“We were biking well over 100 miles a day in very high temperatures and I’d just had Covid,” Louise recalls. “We were on a dual carriageway with that simmering heat making mirages on the Tarmac and I was slightly hallucinating. Lorries were coming up behind us at about 70mph.

“Plus, we had lost the safe vehicle that was always behind us making sure vehicles took a wider birth. I thought I was going to be killed by a lorry. You wouldn’t cycle on a dual carriageway in the UK!”

Scared for her life, Louise shouted out to Mimi that she had to stop. She becomes emotional as she describes how Mimi helped calm her while they waited for the safety vehicle to catch up.

“I kept thinking if my husband had known I’d been cycling on a motorway with lorries coming past me at that speed he would be absolutely horrified.”

A Hollywood romcom

Married for 25 years this month, the story of how she met David is like something out of a Hollywood romcom.

From the ages of 12 to 14, Louise would holiday with her family on a beach in North Cornwall. “I was the oldest child so was always having to play with younger siblings,” she says.

“And there was this group of families who looked like they were having such fun. I would look at them really enviously. There was this one boy who was so good looking, wore a Kinks T-shirt and used to play guitar. I had such a crush on him.”

Fast forward to St Andrews, where Louise met her close friend Ali Minchin (‘the clue is in the name’, says Louise) who by coincidence had holidayed on the same Cornwall beach.

It was then that Louise had a lightbulb moment. “I asked her if she had a brother who used to wear a Kinks T-shirt, and she said how would I even know that?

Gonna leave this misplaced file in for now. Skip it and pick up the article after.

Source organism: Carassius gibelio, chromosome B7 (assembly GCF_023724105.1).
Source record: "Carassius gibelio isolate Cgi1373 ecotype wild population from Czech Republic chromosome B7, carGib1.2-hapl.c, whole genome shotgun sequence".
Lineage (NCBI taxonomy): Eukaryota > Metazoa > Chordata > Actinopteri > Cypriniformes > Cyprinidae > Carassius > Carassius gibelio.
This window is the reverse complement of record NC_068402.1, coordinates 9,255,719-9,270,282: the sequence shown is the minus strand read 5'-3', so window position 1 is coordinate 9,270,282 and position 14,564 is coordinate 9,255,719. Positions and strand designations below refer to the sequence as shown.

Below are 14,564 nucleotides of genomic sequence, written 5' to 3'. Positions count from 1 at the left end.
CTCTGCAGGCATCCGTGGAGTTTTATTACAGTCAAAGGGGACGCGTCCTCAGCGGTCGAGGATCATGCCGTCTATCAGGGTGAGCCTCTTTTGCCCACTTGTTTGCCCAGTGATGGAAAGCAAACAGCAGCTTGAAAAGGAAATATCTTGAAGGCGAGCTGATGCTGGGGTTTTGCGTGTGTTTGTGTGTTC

“After that I met David a few times at Ali’s parties. When I was about 27, I recall very clearly bouncing up to him and going: ‘Ha ha, I used to be in love with you when I was 14’. And he just said: ‘When you chuck your boyfriend, give me a call.’ A few months later I did and we were married soon after that.’

It’s clear she is still madly in love with him. “He is brilliant at supporting me,” she smiles. “At the London Marathon, he will make sure he finds me at several points along the route.

“Whenever I am running or doing an extreme triathlon, I’m always running back to him. Because he is home, he is my rock and my safety net.”

So, is there a part of her that still relives the childish crush she had on him? “It’s pathetic, but I hide behind doors to make him jump,” she laughs. “There has been 25 years of doing it. And I’ll wait a long time. I’m like the 12-year-old I was when we met – and still chasing him!”

The couple train together, or rather, she says, “I drag him along to a personal trainer with me”. But she calls sport her solace. “It’s my ‘me’ time,” she says.

“When I was at my most successful as a triathlete, I was probably having my hardest time at the BBC going through my equal pay battle. And sport really helped me through a difficult time.”

She’s hoping to be back on the red sofa soon to talk about her book. “What have I learned about myself from doing all this?” she asks. “That I’m nuts! This is a really exciting time for me. I’m already planning another book. And…,” she stops to show me a text.

“So, literally this morning I got a message from a friend who has asked me to do one of the most gruelling races in the world. I said, ‘Right now I never want to run again, but ask me after the marathon’.

“I’m very susceptible to ambitious ideas. I am trying to say no, but I already know what the answer is going to be.”

Written by Pam Francis